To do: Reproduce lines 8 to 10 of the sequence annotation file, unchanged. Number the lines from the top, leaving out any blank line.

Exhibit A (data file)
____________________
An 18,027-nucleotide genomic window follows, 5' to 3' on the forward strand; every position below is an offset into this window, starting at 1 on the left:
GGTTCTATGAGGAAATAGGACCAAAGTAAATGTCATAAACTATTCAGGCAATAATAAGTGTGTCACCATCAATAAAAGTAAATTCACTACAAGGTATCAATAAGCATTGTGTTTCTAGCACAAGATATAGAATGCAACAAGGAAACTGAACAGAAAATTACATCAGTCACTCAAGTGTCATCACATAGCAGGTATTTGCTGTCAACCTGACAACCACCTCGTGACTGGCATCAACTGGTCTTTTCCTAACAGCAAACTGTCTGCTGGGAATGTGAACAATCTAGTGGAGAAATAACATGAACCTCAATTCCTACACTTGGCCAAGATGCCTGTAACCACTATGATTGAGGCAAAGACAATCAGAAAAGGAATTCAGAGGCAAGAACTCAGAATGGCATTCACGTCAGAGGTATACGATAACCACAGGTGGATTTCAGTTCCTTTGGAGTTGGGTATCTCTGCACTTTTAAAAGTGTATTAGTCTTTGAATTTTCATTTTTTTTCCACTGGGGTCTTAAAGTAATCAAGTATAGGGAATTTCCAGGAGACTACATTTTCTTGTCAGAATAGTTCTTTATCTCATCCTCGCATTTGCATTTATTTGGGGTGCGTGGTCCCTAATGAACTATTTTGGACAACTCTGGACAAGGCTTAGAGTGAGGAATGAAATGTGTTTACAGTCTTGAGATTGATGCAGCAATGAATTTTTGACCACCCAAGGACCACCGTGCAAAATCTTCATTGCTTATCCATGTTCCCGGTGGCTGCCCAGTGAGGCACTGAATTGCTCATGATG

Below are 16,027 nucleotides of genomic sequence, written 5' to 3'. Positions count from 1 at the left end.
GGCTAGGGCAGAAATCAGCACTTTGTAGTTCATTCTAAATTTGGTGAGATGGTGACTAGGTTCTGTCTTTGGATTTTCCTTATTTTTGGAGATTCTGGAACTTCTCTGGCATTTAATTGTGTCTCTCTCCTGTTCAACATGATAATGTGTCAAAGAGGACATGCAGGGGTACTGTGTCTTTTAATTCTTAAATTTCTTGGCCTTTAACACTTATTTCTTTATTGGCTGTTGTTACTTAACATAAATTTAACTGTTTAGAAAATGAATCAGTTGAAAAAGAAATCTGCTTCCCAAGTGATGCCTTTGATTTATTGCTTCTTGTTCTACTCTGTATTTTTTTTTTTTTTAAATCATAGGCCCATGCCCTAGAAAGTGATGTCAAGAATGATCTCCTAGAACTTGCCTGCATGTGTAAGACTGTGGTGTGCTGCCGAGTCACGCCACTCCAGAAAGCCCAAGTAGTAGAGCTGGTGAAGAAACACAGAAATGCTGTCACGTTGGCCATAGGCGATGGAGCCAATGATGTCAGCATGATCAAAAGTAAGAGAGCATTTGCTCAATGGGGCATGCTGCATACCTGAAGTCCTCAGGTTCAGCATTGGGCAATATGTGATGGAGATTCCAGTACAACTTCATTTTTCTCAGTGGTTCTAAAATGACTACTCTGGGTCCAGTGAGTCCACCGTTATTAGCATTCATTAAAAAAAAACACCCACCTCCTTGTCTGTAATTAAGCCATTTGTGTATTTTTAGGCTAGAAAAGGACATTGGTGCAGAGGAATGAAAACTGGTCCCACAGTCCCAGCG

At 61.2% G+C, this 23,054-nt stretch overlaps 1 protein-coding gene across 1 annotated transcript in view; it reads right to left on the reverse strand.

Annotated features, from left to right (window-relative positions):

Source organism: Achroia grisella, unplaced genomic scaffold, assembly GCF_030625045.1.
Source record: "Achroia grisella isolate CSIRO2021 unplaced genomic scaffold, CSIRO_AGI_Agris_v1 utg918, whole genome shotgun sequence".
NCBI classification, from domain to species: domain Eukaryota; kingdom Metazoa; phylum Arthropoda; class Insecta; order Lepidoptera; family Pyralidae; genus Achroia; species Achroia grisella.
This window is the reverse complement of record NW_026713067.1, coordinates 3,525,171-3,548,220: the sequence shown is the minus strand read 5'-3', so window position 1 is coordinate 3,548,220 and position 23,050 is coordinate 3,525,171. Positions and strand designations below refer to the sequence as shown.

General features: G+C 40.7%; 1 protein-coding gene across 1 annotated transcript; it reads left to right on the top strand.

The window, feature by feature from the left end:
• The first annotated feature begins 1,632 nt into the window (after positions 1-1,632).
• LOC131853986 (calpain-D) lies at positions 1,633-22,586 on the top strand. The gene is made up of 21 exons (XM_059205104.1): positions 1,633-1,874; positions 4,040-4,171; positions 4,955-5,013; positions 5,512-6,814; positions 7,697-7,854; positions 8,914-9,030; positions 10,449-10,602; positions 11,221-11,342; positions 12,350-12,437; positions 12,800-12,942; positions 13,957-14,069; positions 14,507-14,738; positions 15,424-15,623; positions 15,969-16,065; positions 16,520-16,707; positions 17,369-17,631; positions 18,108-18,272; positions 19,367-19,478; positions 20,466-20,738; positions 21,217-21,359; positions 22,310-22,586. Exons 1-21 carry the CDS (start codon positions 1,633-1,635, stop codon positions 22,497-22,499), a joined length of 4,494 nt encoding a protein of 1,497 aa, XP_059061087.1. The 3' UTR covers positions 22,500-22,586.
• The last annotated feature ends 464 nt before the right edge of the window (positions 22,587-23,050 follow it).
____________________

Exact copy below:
Source record: "Achroia grisella isolate CSIRO2021 unplaced genomic scaffold, CSIRO_AGI_Agris_v1 utg918, whole genome shotgun sequence".
NCBI classification, from domain to species: domain Eukaryota; kingdom Metazoa; phylum Arthropoda; class Insecta; order Lepidoptera; family Pyralidae; genus Achroia; species Achroia grisella.
This window is the reverse complement of record NW_026713067.1, coordinates 3,525,171-3,548,220: the sequence shown is the minus strand read 5'-3', so window position 1 is coordinate 3,548,220 and position 23,050 is coordinate 3,525,171. Positions and strand designations below refer to the sequence as shown.